This continues to compound from album to album until the band either makes it big enough that they can start paying off this loan or they are dropped by the label (remember, it's usually up the label to decide from album to album whether to continue with the band or end the contract) in a hard to escape system known as cross-collateralization. Depending on the artist, they may have a little or a lot of discretion as to how they want to record the album, which can mean the difference between costing $5,000 and costing $25,000-50,000+, the leftover amount of which could be used to pay back the advance and hopefully get some royalties. But why would you pay back money you have for maybe some potential money if the album does well? I could go on but it just gets more complicated from there. Still, in some ways the record industry is less corrupt than they used to be, but not by much. How the system has survived this long is beyond me.
posted by fishmasta at 8:18 PM on July 9, 2008

I don't think you'll find any study or any piece of research stating what percentage of their gross income is paid to artists. Quite frankly, the labels don't know. There is such a variety of different contracts all at different rates, with different sub labels in different territories and even different rates for various formats, that it would be hard to make anything other than a stab in the dark.

To make that stab in the dark I can tell you that, as fishmasta identifies above, major label artists are paid anywhere from zero in advance all the way up to a few million in advance for the biggest artists. A hot rock band starting out on their first signing might get a couple of hundred thousand if they're lucky. All this money is recoupable from record sales, and labels traditionally try and prevent artists from ever recouping.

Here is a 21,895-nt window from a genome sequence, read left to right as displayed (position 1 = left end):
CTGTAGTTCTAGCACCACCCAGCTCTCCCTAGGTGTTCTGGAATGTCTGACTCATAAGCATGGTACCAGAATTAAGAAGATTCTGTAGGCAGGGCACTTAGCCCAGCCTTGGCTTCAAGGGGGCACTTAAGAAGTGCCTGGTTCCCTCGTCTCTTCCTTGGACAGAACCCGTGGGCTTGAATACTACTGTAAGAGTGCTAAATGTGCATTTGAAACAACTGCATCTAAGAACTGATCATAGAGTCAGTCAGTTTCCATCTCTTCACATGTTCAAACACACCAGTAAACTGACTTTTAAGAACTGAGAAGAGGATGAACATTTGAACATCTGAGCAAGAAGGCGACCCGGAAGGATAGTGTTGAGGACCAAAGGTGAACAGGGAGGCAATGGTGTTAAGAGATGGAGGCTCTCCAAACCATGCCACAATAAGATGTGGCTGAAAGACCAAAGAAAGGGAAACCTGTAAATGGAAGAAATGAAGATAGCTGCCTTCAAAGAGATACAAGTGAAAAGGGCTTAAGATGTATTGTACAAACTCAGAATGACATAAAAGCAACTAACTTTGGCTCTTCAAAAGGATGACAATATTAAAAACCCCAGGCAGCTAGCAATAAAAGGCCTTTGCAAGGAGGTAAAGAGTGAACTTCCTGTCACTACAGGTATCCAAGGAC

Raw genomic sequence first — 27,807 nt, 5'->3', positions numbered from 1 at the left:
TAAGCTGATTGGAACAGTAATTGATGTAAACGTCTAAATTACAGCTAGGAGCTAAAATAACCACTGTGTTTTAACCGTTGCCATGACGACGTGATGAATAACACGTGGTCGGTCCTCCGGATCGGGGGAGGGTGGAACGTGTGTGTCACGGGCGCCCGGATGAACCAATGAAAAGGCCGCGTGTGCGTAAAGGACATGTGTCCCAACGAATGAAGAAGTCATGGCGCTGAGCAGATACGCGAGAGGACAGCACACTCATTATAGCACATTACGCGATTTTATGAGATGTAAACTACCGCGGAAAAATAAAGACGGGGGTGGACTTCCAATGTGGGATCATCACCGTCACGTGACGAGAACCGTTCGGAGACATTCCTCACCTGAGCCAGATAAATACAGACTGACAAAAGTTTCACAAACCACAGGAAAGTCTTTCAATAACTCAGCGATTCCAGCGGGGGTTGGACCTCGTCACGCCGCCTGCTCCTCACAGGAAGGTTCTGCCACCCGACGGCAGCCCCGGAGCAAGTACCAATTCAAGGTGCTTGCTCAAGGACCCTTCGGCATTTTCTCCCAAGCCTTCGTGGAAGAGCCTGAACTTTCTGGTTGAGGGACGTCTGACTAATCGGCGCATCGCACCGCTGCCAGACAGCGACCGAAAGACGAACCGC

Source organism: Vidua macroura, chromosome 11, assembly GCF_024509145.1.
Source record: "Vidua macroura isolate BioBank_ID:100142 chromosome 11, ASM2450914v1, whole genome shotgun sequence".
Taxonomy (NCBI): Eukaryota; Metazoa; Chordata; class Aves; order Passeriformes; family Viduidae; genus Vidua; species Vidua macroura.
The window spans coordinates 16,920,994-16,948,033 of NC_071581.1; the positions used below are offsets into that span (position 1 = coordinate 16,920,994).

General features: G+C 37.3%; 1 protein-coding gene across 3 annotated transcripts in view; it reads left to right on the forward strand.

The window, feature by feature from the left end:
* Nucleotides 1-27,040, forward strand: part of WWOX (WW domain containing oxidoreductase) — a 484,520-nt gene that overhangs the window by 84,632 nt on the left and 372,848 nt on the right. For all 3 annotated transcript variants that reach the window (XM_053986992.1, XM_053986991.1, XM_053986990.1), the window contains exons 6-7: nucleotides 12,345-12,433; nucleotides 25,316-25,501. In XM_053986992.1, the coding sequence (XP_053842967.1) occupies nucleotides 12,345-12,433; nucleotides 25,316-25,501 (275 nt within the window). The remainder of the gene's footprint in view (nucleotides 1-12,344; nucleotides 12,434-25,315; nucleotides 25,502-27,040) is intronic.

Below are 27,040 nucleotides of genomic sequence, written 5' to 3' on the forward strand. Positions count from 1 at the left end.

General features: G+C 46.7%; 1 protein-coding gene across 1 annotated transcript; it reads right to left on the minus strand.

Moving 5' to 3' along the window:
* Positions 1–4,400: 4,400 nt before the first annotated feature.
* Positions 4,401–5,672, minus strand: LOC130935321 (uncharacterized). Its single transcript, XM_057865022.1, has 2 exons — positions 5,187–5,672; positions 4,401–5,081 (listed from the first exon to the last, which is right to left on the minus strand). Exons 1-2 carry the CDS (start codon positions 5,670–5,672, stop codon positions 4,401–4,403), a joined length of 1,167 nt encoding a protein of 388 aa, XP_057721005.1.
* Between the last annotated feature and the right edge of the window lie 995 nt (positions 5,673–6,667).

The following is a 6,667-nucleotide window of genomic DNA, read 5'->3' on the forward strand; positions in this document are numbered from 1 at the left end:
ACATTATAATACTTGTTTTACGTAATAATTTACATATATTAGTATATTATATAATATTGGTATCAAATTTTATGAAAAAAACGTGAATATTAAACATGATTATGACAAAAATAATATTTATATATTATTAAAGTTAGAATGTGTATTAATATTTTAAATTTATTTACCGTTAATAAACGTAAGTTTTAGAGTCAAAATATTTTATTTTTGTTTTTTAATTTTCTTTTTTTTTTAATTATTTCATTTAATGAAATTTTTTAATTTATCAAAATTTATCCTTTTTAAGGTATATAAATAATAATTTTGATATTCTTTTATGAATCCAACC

Artists are paid on a percentage of the wholesale price (known as dealer price). This can be any percentage from two or three for old-school artists from long ago right up to 50% for an indie artist or an artist on an indie that was bought by a major or simply a megastar act. There are also now a few 360 degree deals where artist and label share equally in recording, music publishing and merchandising revenue - they're also 50/50 deals, albeit 50% of a far larger pie.

Adding an extra element of flux to all this is the fact that sales are now moving over to digital, where it is becoming harder to make money because tracks are being "cherry picked" on iTunes so album sales are getting hit hard. We're not yet at that "long tail" point where labels are making more from digital than they were from CDs - currently digital revenues are 15-20% of overall sales.

As for your figure about the average member of the US public paying $20 a year on CDs, I'd say that's way too high. I'd guess $2 or $3. But the average CD buyer (ie someone who does definitely buy music each year) might spend $20 a year on CDs.
posted by skylar at 11:55 PM on July 9, 2008

Best answer: This is not so much an answer as a pointer in the direction of where to find the answer. Take a look at the Annual Reports and quarterly SEC filings for the Big 4 labels that are public companies.

For example, in 2007, Warner Music Group had $3.385bn in revenues. Its liabilites included $1.226bn in accrued royalties. This is not including the payments made as recoupable advances nor does it include the royalties paid to recording artists who are also songwriters.
posted by andrewraff at 8:18 AM on July 10, 2008

Response by poster: @andrewraff, Thanks for the link and idea to look at the SEC filings, that was helpful. It indicates that 36% of revenues went to artist royalties in 2007. That's a lot higher than I would have thought.
posted by johnsu01 at 2:33 PM on August 6, 2008

« Older The heart of darkness...   |   Dogs with missing toes, with this be a problem in... Newer »
This thread is closed to new comments.